A new prehistoric man unknown to science discovered in Israel

A new prehistoric man unknown to science discovered in Israel

When researchers realized that the bones they had recovered were not from Neanderthals or Homo sapiens, they began studying the possibility that they were among the last survivors of ancient populations that they believed had left hundreds of thousands of humans extinct. Since years.

“We searched for other members of this group and found that some of the fossils previously discovered at other prehistoric sites in Israel, including Kesem Cave, belong to the same group,” Hershkowitz said.

“So we realized we were dealing with a large population that lived in the area, and probably migrated in different directions as well, including in Asia and Europe and later became the people we know as Neanderthals.”

According to Hirschkovich and Nesher Ramla Homo and Homo sapiens not only: coexistence Peaceful and technological exchange, but also resulted in offspring.

“They were culturally and biologically involved,” he said. “In Europe, the story was completely different because when modern humans got there about 45,000 years ago, they completely wiped out the local Neanderthals. That didn’t happen here.”

He added, “We believe that some of the fossils that we found later in many caves dating back 100,000 years may be related to the sapiens lineage and the Ramla distribution.”

For example, in Qafzeh Cave in Lower Galilee, archaeologists have found the remains of several people that represent the characteristics of both species, some closer to sapiens, others to Nesher Ramla.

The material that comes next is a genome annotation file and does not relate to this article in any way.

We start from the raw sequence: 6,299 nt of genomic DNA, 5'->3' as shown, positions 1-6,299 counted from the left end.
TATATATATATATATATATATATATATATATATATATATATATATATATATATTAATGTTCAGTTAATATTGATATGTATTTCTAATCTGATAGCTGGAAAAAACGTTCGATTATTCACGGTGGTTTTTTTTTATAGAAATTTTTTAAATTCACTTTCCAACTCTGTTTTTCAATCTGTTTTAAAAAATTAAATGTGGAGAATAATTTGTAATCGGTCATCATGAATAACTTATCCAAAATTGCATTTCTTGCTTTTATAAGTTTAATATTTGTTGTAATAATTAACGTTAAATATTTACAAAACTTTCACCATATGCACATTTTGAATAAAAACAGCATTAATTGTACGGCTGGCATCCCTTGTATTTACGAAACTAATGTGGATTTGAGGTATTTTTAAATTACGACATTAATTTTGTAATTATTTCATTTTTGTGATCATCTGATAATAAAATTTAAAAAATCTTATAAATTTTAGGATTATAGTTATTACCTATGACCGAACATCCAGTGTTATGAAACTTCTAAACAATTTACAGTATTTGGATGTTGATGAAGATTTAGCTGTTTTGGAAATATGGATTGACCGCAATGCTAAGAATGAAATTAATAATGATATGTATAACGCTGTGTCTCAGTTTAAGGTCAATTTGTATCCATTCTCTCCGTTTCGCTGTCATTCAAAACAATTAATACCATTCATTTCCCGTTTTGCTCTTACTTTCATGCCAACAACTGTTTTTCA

“This is similar to what happens when we see that some children look like their mothers and some look like their fathers,” Hershkowitz noted.

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Scientists failed to extract DNA from the fossils.

“Hot weather damages DNA,” Hershkowitz said. “In Israel, we haven’t been able to find any DNA that has survived 15,000 years ago.”

Thus, the researchers’ conclusions are based on the existing bone morphology.

“People think about models,” said Dr. Rachel Sarrig. For this reason, attempts have been made to attribute these fossils to known human groups such as Homo sapiens, Homo erectus, Homo heidelbergensis or Neanderthals. But now we say: No, this is a group in itself that has distinctive features and characteristics.

In the past, geneticists suggested that an unknown group represented the missing link between sapiens and Neanderthals, another researcher, Dr. Oh may. The answer may be the residents of Nesher Ramla.

She added, “As a crossroads between Africa, Europe and Asia, the Land of Israel was a crucible where different human groups fused with each other, to later spread across the ancient world” “The discovery of sand nature writes a wonderful new chapter in the story of humanity.”

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